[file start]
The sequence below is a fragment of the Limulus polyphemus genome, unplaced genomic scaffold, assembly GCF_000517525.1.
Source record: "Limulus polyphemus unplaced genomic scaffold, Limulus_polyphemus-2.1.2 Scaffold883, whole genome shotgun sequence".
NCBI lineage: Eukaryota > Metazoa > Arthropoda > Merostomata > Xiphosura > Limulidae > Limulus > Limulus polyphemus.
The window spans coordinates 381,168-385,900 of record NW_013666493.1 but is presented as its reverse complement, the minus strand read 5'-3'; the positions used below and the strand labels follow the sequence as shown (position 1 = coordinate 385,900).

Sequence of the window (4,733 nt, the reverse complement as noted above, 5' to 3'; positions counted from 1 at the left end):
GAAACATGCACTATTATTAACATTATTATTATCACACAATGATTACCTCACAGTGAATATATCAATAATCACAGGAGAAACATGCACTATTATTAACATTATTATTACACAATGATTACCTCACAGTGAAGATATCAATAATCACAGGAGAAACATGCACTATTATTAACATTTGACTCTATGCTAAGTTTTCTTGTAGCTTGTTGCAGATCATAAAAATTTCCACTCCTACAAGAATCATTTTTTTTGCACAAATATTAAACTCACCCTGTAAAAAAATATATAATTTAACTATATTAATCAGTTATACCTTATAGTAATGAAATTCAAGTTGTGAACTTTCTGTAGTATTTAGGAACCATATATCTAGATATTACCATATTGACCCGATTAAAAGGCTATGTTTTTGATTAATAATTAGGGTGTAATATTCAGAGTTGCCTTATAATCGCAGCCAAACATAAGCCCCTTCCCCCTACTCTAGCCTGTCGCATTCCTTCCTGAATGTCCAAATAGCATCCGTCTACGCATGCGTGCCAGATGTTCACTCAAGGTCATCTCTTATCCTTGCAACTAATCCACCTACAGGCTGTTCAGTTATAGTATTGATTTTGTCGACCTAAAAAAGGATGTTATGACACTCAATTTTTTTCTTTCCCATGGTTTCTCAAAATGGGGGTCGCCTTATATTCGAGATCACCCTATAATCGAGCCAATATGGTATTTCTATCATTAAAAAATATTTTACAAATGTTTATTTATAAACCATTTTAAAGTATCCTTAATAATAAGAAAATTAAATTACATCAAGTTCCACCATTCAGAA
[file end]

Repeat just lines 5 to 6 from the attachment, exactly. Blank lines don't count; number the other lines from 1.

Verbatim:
Sequence of the window (4,733 nt, the reverse complement as noted above, 5' to 3'; positions counted from 1 at the left end):
GAAACATGCACTATTATTAACATTATTATTATCACACAATGATTACCTCACAGTGAATATATCAATAATCACAGGAGAAACATGCACTATTATTAACATTATTATTACACAATGATTACCTCACAGTGAAGATATCAATAATCACAGGAGAAACATGCACTATTATTAACATTTGACTCTATGCTAAGTTTTCTTGTAGCTTGTTGCAGATCATAAAAATTTCCACTCCTACAAGAATCATTTTTTTTGCACAAATATTAAACTCACCCTGTAAAAAAATATATAATTTAACTATATTAATCAGTTATACCTTATAGTAATGAAATTCAAGTTGTGAACTTTCTGTAGTATTTAGGAACCATATATCTAGATATTACCATATTGACCCGATTAAAAGGCTATGTTTTTGATTAATAATTAGGGTGTAATATTCAGAGTTGCCTTATAATCGCAGCCAAACATAAGCCCCTTCCCCCTACTCTAGCCTGTCGCATTCCTTCCTGAATGTCCAAATAGCATCCGTCTACGCATGCGTGCCAGATGTTCACTCAAGGTCATCTCTTATCCTTGCAACTAATCCACCTACAGGCTGTTCAGTTATAGTATTGATTTTGTCGACCTAAAAAAGGATGTTATGACACTCAATTTTTTTCTTTCCCATGGTTTCTCAAAATGGGGGTCGCCTTATATTCGAGATCACCCTATAATCGAGCCAATATGGTATTTCTATCATTAAAAAATATTTTACAAATGTTTATTTATAAACCATTTTAAAGTATCCTTAATAATAAGAAAATTAAATTACATCAAGTTCCACCATTCAGAA